WASHINGTON — The White House is now reviewing a National Highway Traffic Safety Administration (NHTSA) proposal to require automatic emergency braking (AEB) systems on heavy trucks.
The president’s office has to approve the proposal before it can be published in the Federal Register, where it will receive public comment before regulators decide whether it should become law.
“This joint rulemaking of the NHTSA and Federal Motor Carrier administration will be seeking comments on a proposal to require and/or standardize equipment performance for AEB systems on heavy trucks (2127-AM36),” a federal report filed with the Office of Information and Regulatory Affairs notes. “The rulemaking is expected to propose performance standards and motor carrier maintenance requirements for AEB systems on heavy trucks and accompanying test procedures for measuring the performance of the AEB systems in NHTSA compliance testing.”
The Insurance Institute for Highway Safety (IIHS), a research group supported by auto insurers, found in a 2020 study that automatic emergency braking and forward collision warnings could prevent more than 40% of crashes in which semis rear-end other vehicles.
A study by the group found that when rear crashes happened, the systems cut speeds by more than half, reducing damage and injuries.
NHTSA had proposed a regulation on automatic emergency braking in 2015, but it languished in the regulatory process.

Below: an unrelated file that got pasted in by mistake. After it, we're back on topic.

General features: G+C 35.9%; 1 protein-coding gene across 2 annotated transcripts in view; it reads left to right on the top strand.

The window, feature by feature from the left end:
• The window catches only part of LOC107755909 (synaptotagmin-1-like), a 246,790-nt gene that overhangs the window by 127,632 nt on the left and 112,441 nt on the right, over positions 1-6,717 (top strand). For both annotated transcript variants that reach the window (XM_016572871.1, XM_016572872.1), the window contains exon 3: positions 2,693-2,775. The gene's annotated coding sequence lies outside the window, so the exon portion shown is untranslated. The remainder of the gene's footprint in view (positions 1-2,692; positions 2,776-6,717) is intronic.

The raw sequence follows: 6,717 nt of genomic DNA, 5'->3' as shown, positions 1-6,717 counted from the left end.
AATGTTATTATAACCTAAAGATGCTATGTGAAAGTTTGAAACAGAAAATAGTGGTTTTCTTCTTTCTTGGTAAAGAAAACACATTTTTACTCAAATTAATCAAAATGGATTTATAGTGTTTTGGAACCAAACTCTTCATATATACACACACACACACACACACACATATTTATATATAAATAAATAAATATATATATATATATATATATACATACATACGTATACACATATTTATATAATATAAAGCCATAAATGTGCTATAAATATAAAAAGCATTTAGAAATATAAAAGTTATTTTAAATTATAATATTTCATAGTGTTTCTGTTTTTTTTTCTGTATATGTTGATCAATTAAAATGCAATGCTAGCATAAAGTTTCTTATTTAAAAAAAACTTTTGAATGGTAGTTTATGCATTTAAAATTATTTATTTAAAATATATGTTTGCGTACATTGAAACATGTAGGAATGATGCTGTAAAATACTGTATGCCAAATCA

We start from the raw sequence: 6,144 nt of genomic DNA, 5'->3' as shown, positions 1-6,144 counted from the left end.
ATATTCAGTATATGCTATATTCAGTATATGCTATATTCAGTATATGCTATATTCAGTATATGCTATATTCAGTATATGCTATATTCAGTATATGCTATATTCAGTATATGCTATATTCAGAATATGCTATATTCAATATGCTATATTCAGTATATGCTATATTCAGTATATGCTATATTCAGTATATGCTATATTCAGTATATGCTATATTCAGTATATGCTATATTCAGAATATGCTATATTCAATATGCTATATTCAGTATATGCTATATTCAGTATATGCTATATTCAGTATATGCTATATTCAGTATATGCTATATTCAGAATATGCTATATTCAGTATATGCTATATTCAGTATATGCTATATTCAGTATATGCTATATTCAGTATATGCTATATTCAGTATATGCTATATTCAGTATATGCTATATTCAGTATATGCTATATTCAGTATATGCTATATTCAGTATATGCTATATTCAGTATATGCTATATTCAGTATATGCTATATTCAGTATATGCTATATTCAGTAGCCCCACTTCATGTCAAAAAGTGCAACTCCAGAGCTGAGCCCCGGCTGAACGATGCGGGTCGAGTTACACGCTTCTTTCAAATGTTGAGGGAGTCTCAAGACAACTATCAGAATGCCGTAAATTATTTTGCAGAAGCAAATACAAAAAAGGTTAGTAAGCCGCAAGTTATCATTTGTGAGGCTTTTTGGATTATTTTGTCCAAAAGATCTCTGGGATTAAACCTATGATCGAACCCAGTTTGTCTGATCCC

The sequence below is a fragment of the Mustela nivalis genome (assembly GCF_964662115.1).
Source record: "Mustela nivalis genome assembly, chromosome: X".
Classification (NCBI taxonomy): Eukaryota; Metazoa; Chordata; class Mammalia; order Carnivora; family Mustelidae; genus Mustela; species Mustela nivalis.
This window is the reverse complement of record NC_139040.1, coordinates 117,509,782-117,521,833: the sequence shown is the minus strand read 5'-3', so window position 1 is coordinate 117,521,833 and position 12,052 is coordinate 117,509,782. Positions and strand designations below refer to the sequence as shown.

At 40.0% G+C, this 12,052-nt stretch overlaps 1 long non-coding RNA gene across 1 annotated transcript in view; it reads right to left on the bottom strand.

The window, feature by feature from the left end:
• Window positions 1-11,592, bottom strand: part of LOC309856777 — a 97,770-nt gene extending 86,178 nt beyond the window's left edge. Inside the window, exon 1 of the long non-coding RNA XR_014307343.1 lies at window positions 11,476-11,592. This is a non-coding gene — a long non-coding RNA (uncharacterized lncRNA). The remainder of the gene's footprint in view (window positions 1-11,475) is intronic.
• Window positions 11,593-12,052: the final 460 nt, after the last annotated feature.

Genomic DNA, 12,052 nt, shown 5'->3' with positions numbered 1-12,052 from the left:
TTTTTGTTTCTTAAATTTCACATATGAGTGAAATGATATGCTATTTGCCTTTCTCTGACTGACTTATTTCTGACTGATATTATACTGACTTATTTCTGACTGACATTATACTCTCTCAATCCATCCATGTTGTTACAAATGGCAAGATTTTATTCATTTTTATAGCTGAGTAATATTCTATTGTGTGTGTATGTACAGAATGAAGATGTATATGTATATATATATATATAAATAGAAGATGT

In 2016, NHTSA brokered a deal with 20 automakers representing 99% of U.S. new passenger vehicle sales to voluntarily make automatic emergency braking standard on all models by Sept. 1, 2022.
But that deal did not apply to big rigs.
The Owner-Operator Independent Drivers Association, in its publication LandLine, recently quoted OOIDA’s director of federal affairs Jay Grimes on the issue.
“We certainly have concerns about AEB technology and how it will work in certain driving conditions, most notably at night,” Grimes said. “We want to make sure these systems are not giving off false alarms and false detections that distract drivers and take the control out of their hands.”
Equipping large trucks with forward collision warning and AEB systems could eliminate more than two out of five crashes in which a large truck rear-ends another vehicle, according to the IIHS study.
Eric Teoh, director of statistical services for IIHS, examined data on crashes per vehicle mile traveled from 62 carriers operating tractor-trailers and other trucks weighing at least 33,000 pounds.
He found that trucks equipped with forward collision warning had 22% fewer crashes, while trucks with AEB had 12% fewer crashes than those without either technology. Forward collision warning and AEB reduced rear-end crashes, the specific type of collision they’re designed to prevent, by 44% and 41%, respectively.
Although drivers of large trucks crash less often per mile traveled, these trucks can be especially deadly because they can weigh 20 to 30 times as much as passenger vehicles. U.S. crashes involving large trucks have risen by nearly a third since hitting an all-time low in 2009, with 4,136 people killed in 2018. Among those fatalities, 119 deaths resulted from large trucks rear-ending passenger vehicles.